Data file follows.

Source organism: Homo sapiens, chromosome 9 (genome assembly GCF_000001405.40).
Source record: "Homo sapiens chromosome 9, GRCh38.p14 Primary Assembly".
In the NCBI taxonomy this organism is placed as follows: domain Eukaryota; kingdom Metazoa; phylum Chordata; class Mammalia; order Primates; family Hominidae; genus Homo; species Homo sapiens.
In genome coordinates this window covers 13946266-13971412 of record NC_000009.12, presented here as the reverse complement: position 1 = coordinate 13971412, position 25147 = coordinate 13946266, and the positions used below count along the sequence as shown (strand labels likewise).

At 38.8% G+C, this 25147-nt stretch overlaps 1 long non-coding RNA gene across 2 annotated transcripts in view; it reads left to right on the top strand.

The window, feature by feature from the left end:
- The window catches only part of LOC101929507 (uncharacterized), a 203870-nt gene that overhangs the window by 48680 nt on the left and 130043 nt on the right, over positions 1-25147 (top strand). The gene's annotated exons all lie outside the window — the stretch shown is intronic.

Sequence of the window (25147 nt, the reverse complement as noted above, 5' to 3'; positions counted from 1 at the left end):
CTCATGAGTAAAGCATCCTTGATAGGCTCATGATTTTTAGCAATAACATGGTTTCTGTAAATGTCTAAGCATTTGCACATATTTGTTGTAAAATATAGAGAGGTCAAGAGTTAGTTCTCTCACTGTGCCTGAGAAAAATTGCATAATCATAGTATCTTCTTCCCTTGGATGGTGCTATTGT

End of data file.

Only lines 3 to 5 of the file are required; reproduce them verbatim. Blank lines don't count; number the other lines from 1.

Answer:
In the NCBI taxonomy this organism is placed as follows: domain Eukaryota; kingdom Metazoa; phylum Chordata; class Mammalia; order Primates; family Hominidae; genus Homo; species Homo sapiens.
In genome coordinates this window covers 13946266-13971412 of record NC_000009.12, presented here as the reverse complement: position 1 = coordinate 13971412, position 25147 = coordinate 13946266, and the positions used below count along the sequence as shown (strand labels likewise).

At 38.8% G+C, this 25147-nt stretch overlaps 1 long non-coding RNA gene across 2 annotated transcripts in view; it reads left to right on the top strand.